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During a trip to Haiti in January, Steve Wong, who founded and manages Fukutomi Co. Ltd., a Hong Kong-based plastics recycling company, met with Haitian Prime Minister Jean-Henry Céant to discuss developing an economic zone for recycling in the country. Wong says he hopes to start and grow a plastic recycling industry in Haiti as he did in China in the 1980s.

China’s restrictions and outright bans on imports of some recyclables, a trend that has been spreading across other countries in Southeast Asia, and trade tensions between the U.S. and China have led Wong to look for new places to operate his business. He compares the opportunity to operate in Haiti to when he was first starting out in the industry and a developing China opened its economy to international trade, leading to unparalleled growth in the country.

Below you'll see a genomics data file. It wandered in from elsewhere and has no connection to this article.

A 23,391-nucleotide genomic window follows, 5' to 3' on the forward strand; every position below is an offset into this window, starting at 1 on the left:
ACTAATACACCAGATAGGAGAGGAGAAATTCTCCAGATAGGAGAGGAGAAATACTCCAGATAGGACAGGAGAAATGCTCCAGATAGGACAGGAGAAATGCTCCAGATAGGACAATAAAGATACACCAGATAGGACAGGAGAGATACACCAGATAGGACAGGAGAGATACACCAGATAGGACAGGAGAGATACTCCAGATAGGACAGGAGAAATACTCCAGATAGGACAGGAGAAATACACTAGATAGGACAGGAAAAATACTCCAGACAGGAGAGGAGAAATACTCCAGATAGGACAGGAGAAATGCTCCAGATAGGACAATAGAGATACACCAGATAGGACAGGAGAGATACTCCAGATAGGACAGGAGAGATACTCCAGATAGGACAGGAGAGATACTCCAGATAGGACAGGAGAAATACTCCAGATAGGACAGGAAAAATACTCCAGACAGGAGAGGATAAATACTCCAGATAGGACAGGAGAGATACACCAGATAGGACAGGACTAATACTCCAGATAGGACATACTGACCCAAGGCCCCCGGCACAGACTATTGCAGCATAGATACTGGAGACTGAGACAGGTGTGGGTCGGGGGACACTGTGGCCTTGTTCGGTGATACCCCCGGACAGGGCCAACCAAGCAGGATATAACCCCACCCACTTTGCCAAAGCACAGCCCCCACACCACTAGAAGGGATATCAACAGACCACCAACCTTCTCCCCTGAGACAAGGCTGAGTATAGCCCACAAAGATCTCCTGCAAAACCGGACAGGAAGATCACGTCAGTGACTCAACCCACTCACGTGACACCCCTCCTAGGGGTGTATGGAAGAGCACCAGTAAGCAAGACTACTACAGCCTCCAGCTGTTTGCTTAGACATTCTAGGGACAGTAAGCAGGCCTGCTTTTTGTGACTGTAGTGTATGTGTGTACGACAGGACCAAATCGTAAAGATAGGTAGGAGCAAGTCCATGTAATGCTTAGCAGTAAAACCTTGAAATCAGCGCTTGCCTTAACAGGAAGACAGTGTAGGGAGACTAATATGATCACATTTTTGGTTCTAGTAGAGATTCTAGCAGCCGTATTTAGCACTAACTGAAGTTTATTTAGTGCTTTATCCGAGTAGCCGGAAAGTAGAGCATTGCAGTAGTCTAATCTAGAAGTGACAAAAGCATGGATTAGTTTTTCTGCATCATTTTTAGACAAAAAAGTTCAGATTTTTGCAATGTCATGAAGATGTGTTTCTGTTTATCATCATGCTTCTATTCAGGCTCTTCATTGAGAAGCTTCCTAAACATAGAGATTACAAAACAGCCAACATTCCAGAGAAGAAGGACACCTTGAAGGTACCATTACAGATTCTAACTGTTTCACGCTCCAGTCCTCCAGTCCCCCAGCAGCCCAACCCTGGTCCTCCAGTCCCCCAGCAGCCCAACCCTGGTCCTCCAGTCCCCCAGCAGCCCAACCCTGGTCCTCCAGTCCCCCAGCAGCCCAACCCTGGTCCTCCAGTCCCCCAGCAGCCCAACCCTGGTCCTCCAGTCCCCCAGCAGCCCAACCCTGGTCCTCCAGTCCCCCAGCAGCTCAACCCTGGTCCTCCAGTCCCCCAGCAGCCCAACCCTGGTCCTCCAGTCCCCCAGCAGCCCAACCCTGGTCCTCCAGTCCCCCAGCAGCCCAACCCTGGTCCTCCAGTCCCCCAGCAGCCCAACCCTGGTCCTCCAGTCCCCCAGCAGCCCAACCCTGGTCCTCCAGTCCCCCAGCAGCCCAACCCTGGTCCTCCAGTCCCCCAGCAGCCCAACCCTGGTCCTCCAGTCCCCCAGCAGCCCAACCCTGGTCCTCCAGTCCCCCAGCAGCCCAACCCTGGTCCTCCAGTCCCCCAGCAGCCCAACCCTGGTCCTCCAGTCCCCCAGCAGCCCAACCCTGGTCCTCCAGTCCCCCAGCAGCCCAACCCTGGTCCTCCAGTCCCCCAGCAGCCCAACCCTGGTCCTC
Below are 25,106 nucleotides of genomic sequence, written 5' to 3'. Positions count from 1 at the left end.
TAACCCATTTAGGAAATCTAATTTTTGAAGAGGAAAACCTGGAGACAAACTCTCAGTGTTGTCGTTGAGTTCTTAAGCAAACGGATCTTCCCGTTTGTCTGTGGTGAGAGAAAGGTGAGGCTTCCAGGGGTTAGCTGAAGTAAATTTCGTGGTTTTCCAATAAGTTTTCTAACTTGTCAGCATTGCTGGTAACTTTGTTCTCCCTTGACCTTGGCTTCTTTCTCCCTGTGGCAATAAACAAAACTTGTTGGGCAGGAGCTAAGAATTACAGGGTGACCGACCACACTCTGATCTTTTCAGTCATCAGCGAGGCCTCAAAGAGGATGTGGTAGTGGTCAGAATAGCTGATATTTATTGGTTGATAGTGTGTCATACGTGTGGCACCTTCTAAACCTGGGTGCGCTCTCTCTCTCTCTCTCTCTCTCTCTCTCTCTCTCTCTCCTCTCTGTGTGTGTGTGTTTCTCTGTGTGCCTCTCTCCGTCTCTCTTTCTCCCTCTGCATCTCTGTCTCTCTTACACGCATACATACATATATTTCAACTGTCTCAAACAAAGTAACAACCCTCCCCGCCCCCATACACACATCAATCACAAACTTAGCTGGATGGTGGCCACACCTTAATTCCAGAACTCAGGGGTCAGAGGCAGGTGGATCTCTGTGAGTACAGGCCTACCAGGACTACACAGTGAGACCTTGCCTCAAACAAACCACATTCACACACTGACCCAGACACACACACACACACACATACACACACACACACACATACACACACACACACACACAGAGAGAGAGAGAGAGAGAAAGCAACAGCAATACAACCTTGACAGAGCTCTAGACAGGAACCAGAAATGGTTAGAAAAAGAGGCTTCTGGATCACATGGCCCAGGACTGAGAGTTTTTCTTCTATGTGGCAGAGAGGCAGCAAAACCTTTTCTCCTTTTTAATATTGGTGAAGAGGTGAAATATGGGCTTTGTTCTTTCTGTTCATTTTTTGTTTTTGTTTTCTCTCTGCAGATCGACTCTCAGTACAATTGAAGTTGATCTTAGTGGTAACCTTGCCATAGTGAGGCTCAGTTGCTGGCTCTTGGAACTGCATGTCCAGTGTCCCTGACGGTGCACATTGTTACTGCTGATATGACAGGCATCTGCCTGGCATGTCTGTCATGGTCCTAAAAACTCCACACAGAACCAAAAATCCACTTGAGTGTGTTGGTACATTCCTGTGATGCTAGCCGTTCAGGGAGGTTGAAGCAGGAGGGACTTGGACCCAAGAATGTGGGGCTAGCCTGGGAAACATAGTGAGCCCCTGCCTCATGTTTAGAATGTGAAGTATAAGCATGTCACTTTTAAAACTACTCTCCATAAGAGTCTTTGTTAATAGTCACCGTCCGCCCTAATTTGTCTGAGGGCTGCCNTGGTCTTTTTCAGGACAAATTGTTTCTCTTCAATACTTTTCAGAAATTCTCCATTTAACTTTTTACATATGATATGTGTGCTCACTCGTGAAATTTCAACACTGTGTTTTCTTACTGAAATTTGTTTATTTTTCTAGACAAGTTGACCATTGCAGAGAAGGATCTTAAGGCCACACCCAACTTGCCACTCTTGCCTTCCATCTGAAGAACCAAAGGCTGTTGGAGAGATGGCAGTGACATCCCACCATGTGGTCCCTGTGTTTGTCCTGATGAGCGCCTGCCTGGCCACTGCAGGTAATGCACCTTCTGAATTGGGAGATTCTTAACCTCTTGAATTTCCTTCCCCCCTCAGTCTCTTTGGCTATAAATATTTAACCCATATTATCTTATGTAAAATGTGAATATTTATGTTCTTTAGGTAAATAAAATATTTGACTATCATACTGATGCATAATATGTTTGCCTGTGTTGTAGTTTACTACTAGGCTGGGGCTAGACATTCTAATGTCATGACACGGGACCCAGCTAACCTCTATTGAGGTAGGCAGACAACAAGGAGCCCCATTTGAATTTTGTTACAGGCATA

Benefiting from China’s economy and export activity, Wong, who also is executive president of the China Scrap Plastic Association (CSPA), grew his business into a conglomerate with associated companies located around the world.

Over the years, he has become an expert on recycling low-grade plastic scrap with zero or negative value into “much more,” he says. Of course, investments in the right type of sorting equipment are necessary to aid in doing so, Wong says.

However, the altered global recycling market has changed everything.

The changes began with China’s ban on postconsumer plastic scrap imports, followed by restrictions and bans on low-grade scrap imports in other Southeast Asian countries. Additionally, the trade war between the U.S. and China has further hindered recyclers and processors whose businesses had relied heavily on trading plastic scrap.

As it becomes increasingly more difficult and costlier to trade material with China and other countries in Southeast Asia, “recyclers either need to quit the business or look for places they can operate,” says Wong, who has been busy restructuring his businesses and setting up operations in Haiti and Mexico.